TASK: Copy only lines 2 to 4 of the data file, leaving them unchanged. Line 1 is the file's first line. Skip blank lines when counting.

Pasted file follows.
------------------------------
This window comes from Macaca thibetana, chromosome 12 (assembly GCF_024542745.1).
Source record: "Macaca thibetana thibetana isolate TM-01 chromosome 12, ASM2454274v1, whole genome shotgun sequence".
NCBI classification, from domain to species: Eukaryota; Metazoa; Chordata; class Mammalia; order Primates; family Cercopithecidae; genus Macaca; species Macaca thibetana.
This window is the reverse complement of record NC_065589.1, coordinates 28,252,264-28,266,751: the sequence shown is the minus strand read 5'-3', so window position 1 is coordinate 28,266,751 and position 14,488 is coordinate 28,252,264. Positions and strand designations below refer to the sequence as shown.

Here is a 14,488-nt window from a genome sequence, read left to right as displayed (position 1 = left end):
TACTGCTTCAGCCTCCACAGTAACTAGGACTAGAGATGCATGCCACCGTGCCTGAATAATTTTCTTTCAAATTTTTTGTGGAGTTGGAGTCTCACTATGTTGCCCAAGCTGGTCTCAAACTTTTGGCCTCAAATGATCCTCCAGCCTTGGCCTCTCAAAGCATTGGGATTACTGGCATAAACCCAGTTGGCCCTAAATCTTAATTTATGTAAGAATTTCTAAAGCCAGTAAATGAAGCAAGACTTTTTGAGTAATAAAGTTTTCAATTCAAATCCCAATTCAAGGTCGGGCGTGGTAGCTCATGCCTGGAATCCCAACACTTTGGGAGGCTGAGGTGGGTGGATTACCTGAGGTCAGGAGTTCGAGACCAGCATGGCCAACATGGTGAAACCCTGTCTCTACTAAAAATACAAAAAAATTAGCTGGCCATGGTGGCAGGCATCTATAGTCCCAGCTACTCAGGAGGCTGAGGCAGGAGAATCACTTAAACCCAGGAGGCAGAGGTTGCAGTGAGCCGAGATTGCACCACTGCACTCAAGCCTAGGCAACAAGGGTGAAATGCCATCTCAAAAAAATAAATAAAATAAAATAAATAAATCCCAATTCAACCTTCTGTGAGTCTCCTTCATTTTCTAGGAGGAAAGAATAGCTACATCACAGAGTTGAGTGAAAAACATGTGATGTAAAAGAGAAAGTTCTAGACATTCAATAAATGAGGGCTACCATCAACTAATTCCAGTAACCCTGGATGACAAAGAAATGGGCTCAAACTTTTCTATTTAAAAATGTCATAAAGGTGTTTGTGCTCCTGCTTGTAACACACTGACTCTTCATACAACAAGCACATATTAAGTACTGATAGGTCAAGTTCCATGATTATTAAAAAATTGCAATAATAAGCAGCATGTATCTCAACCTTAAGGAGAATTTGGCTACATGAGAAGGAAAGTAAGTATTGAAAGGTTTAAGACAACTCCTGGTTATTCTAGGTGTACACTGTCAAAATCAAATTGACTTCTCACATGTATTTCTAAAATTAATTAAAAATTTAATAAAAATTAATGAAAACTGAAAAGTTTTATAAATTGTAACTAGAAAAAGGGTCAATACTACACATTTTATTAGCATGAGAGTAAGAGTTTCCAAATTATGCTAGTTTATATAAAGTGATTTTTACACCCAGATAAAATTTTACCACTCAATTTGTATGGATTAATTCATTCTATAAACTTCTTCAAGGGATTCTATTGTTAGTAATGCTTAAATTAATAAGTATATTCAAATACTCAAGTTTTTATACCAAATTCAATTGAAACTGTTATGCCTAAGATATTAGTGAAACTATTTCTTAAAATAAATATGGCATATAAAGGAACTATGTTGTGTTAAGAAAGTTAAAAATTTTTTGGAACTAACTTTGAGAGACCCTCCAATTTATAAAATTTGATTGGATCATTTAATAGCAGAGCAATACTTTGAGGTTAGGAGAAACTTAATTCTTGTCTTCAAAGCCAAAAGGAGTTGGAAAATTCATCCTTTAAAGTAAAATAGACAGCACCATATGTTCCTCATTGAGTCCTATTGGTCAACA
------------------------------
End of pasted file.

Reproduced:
Source record: "Macaca thibetana thibetana isolate TM-01 chromosome 12, ASM2454274v1, whole genome shotgun sequence".
NCBI classification, from domain to species: Eukaryota; Metazoa; Chordata; class Mammalia; order Primates; family Cercopithecidae; genus Macaca; species Macaca thibetana.
This window is the reverse complement of record NC_065589.1, coordinates 28,252,264-28,266,751: the sequence shown is the minus strand read 5'-3', so window position 1 is coordinate 28,266,751 and position 14,488 is coordinate 28,252,264. Positions and strand designations below refer to the sequence as shown.